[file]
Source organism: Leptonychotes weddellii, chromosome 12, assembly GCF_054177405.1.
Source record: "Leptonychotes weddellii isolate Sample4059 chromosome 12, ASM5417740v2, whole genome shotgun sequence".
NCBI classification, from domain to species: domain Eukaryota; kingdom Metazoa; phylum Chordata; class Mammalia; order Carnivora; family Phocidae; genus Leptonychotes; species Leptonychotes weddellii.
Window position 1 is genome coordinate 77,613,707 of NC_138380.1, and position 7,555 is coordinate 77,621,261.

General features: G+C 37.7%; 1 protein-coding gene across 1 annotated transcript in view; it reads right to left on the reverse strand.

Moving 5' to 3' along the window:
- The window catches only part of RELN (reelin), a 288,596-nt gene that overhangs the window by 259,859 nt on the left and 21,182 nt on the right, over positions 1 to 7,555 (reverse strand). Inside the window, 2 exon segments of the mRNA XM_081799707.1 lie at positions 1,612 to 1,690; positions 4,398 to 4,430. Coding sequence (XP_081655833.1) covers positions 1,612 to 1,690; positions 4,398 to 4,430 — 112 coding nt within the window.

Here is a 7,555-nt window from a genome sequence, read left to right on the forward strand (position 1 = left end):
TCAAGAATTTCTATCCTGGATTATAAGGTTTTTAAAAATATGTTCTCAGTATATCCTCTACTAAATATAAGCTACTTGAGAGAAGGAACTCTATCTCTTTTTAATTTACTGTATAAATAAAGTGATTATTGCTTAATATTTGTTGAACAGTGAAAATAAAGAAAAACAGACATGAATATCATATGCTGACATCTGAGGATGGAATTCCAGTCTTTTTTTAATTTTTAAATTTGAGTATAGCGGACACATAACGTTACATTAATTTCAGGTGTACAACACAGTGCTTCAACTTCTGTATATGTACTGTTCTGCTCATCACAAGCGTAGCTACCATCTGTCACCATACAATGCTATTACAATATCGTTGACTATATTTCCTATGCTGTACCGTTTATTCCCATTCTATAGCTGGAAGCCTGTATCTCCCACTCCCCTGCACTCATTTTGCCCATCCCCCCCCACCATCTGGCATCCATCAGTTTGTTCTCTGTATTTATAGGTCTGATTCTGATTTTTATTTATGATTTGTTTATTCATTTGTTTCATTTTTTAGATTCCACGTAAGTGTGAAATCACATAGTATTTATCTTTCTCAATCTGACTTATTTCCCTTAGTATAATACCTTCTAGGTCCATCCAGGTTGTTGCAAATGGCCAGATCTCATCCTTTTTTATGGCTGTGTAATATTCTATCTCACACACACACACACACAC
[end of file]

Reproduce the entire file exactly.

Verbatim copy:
Source organism: Leptonychotes weddellii, chromosome 12, assembly GCF_054177405.1.
Source record: "Leptonychotes weddellii isolate Sample4059 chromosome 12, ASM5417740v2, whole genome shotgun sequence".
NCBI classification, from domain to species: domain Eukaryota; kingdom Metazoa; phylum Chordata; class Mammalia; order Carnivora; family Phocidae; genus Leptonychotes; species Leptonychotes weddellii.
Window position 1 is genome coordinate 77,613,707 of NC_138380.1, and position 7,555 is coordinate 77,621,261.

General features: G+C 37.7%; 1 protein-coding gene across 1 annotated transcript in view; it reads right to left on the reverse strand.

Moving 5' to 3' along the window:
- The window catches only part of RELN (reelin), a 288,596-nt gene that overhangs the window by 259,859 nt on the left and 21,182 nt on the right, over positions 1 to 7,555 (reverse strand). Inside the window, 2 exon segments of the mRNA XM_081799707.1 lie at positions 1,612 to 1,690; positions 4,398 to 4,430. Coding sequence (XP_081655833.1) covers positions 1,612 to 1,690; positions 4,398 to 4,430 — 112 coding nt within the window.

Here is a 7,555-nt window from a genome sequence, read left to right on the forward strand (position 1 = left end):
TCAAGAATTTCTATCCTGGATTATAAGGTTTTTAAAAATATGTTCTCAGTATATCCTCTACTAAATATAAGCTACTTGAGAGAAGGAACTCTATCTCTTTTTAATTTACTGTATAAATAAAGTGATTATTGCTTAATATTTGTTGAACAGTGAAAATAAAGAAAAACAGACATGAATATCATATGCTGACATCTGAGGATGGAATTCCAGTCTTTTTTTAATTTTTAAATTTGAGTATAGCGGACACATAACGTTACATTAATTTCAGGTGTACAACACAGTGCTTCAACTTCTGTATATGTACTGTTCTGCTCATCACAAGCGTAGCTACCATCTGTCACCATACAATGCTATTACAATATCGTTGACTATATTTCCTATGCTGTACCGTTTATTCCCATTCTATAGCTGGAAGCCTGTATCTCCCACTCCCCTGCACTCATTTTGCCCATCCCCCCCCACCATCTGGCATCCATCAGTTTGTTCTCTGTATTTATAGGTCTGATTCTGATTTTTATTTATGATTTGTTTATTCATTTGTTTCATTTTTTAGATTCCACGTAAGTGTGAAATCACATAGTATTTATCTTTCTCAATCTGACTTATTTCCCTTAGTATAATACCTTCTAGGTCCATCCAGGTTGTTGCAAATGGCCAGATCTCATCCTTTTTTATGGCTGTGTAATATTCTATCTCACACACACACACACACAC